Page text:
March 10 Readings

Music as intellectual property

The readings explore the concept of music as intellectual property and delve into the many issues that consequently arise in the practice of “musical borrowing or quoting, digital sampling and the Digital rights management control over “netizens”.

McLeod introduces the issue of musical sampling as a copyright infringement with the example of Danger mouse and his tribute to The Beatles and Jay-Z in his Grey Album. He further describes the album as sample reinterpretation.As fans were warned to “cease and desist” the author discusses cyber civil disobedience by providing a brief intro to musique concrete as a pioneer of later cutting edge music as Danger mouse.

“Under the current copyright system, owners insist that it's illegal to sample without permission, even if one offers to pay royalties. However, it's perfectly okay for musicians to record their own versions of a song by registering the cover and paying the appropriate licensing fee”.

Together with Burkart, McLeod also discusses cyber activism and advocates free exchange of ideas by presenting his own experience with Grey Album and EMI.

Grey Album
[ https://www.youtube.com/watch?v=uTzpgO2AL8A]

Katz explores the intricacies of digital sampling. By providing several musical examples ranging from Sinead O Connor to Lansky, he presents the argument of digital samples as an art form where, unlike musical quotations, a performance is what is being “borrowed” resulting in a metamorphosis of the sample as it is presented in a new theme.

“Yet isn't there something fundamentally different between such traditional acts of borrowing and digital sampling? It is sometimes said that while a quotation is simply a representation of another piece, a sampled passage of music is that music. But that depends on what the meaning of "is" is”.

In the above statement, Katz brings us back the quintessential debate on what constitutes music, the score, the sounds, recording, etc. By presenting musical examples of centuries of musical quotations such as L’homme arme mass or Dies Irae, he underlines the differences between a musical quotation and sampling. By breaking down Notjustmoreidlechatter by Lansky he challenges our perception on where interpretation lies in a composition. Lansky’s piece, he argues, makes the listener an active interpreter since Lansky has cut out the performer.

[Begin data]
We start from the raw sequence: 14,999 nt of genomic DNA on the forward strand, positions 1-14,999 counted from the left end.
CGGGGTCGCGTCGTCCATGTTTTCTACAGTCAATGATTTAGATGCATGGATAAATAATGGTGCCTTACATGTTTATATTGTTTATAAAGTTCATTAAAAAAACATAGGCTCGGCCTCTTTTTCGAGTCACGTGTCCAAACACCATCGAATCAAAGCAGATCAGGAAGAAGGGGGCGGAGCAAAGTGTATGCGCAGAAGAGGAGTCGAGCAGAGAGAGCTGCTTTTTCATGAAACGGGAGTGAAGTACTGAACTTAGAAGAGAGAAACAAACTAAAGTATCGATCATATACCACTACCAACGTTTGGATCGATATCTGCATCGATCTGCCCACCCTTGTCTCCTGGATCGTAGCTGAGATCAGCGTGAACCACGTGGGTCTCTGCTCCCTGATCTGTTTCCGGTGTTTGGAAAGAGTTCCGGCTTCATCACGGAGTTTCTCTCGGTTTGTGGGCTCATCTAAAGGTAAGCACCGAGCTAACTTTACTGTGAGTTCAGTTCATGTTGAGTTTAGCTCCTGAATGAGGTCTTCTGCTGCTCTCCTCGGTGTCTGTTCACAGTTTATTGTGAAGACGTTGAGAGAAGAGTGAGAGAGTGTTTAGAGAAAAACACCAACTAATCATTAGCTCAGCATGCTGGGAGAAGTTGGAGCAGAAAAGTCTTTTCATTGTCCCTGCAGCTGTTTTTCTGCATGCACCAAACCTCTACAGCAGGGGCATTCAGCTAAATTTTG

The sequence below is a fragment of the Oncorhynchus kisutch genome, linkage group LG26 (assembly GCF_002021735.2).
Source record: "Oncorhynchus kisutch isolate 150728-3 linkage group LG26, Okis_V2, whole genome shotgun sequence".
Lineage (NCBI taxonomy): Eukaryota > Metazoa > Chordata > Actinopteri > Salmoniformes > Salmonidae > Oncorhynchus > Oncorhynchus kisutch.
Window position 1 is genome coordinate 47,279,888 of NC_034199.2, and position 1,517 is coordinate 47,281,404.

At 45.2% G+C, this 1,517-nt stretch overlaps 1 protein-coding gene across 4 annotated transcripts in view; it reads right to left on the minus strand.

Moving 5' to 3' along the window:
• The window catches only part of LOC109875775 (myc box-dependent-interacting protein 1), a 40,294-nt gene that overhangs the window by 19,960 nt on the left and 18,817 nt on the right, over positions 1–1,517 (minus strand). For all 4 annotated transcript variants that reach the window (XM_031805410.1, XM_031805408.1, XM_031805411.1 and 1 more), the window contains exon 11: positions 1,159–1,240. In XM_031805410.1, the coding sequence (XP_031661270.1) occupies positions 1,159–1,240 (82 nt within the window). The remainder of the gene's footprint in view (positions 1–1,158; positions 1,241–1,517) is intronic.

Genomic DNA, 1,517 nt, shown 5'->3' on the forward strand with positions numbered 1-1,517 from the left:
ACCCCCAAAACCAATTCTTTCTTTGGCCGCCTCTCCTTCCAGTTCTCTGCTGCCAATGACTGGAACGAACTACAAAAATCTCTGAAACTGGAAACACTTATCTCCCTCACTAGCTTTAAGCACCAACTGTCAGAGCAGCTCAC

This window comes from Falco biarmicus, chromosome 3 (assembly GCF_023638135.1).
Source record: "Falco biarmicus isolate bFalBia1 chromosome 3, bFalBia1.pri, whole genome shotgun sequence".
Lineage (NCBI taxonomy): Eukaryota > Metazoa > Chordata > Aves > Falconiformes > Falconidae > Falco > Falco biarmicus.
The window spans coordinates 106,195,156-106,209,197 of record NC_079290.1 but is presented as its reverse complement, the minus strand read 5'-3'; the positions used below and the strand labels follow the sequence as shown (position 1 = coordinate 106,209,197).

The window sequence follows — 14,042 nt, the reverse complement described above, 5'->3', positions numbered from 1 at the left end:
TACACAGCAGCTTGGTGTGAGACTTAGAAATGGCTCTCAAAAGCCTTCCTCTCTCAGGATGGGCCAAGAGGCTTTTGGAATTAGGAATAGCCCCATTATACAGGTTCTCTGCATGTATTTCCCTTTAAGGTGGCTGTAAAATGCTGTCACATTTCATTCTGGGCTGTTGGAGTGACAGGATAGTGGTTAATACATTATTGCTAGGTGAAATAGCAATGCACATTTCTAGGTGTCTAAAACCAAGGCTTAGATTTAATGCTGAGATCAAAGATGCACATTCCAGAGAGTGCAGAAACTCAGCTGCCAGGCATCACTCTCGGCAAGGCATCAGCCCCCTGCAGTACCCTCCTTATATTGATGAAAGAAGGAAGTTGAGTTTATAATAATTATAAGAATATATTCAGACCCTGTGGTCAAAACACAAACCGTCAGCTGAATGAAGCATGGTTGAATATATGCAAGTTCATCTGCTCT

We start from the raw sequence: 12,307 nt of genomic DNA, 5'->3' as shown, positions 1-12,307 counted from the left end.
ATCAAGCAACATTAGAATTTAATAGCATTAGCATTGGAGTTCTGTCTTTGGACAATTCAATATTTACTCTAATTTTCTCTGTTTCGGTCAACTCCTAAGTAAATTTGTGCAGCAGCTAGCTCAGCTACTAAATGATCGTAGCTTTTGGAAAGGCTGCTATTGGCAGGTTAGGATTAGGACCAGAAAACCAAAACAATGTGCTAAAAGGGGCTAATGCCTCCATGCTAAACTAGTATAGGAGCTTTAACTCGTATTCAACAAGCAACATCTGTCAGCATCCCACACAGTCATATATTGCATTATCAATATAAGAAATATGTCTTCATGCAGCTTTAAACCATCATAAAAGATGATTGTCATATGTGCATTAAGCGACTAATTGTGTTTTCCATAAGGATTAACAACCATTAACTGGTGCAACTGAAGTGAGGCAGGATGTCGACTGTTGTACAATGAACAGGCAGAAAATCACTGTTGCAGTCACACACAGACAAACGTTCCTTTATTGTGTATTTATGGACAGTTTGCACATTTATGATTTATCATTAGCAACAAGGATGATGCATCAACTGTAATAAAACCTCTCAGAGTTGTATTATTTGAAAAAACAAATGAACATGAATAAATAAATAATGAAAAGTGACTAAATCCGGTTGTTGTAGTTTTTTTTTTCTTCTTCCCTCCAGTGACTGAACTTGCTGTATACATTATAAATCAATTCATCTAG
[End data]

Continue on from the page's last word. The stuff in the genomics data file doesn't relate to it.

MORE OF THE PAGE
Notjustmoreidlechatter

[ https://www.youtube.com/watch?v=HYvCkfLjQFQ]

Burkart's book chapter focuses on the colonization of music in the digital age, such as the Digital Rights Management and the countless terms of agreements users have to navigate to access music online. This also has social ramifications as music becomes a commodity making its equal distribution impossible. He further discusses the loss of agency in cyberculture turning music lovers into consumers, therefore disrupting the social agency of marginalized groups.

"The impositions of the technocratic controls on music fans in exchange for access to culture cannot be a relationship that develops into "socially recognized norms of action" (Habermas 1987, 175) because they detach music acquisition and distribution from the legitimating lifeworld. In other words, the legalistic terms of the Celestial Jukebox are not legitimate from the standpoint of record collectors"

He presents four ways of dissent or activism that citizens can take part to defend their cyberliberties: alternative and radical media, cultural jamming, and hacktivism.

"Culture jamming has been mobilized in antiglobalization demonstrations, in campaigns against media consolidation, and against the Religious Right in the United States. Practically all culture jamming uses a dose of humor and some "social engineering" work to break into mainstream media discourses and conversations and hijack the message, if not the communication channel".

Questions:

1.How do Burkart's approach to cyberliberties and the study of multiple aspects of music production relate to Small’s idea of musicking? Are they in agreement?
2.Do you agree with Burkhart's idea of the global citizen or Netizen as a refuge for decolonizing? Why?
3.What does Burkhart mean the Celestial Jukebox and what is its significance?(see below)
“Also, it provides a normative basis for critiquing the dominant system (the Celestial Jukebox), faulting it for producing systematically distorted forms of IP law, abusive markets, and desiccated consumer rights”
4.How does the idea of the listener as an interpreter affect our own perception of music as performers, composers or active participants?

Additional listening suggested from the readings:
Revolution 9
[https://www.youtube.com/watch?v=80X2lnohuIg]
Berio Sinfonia Mov. 3
[https://www.youtube.com/watch?v=9YU-V2C4ryU]


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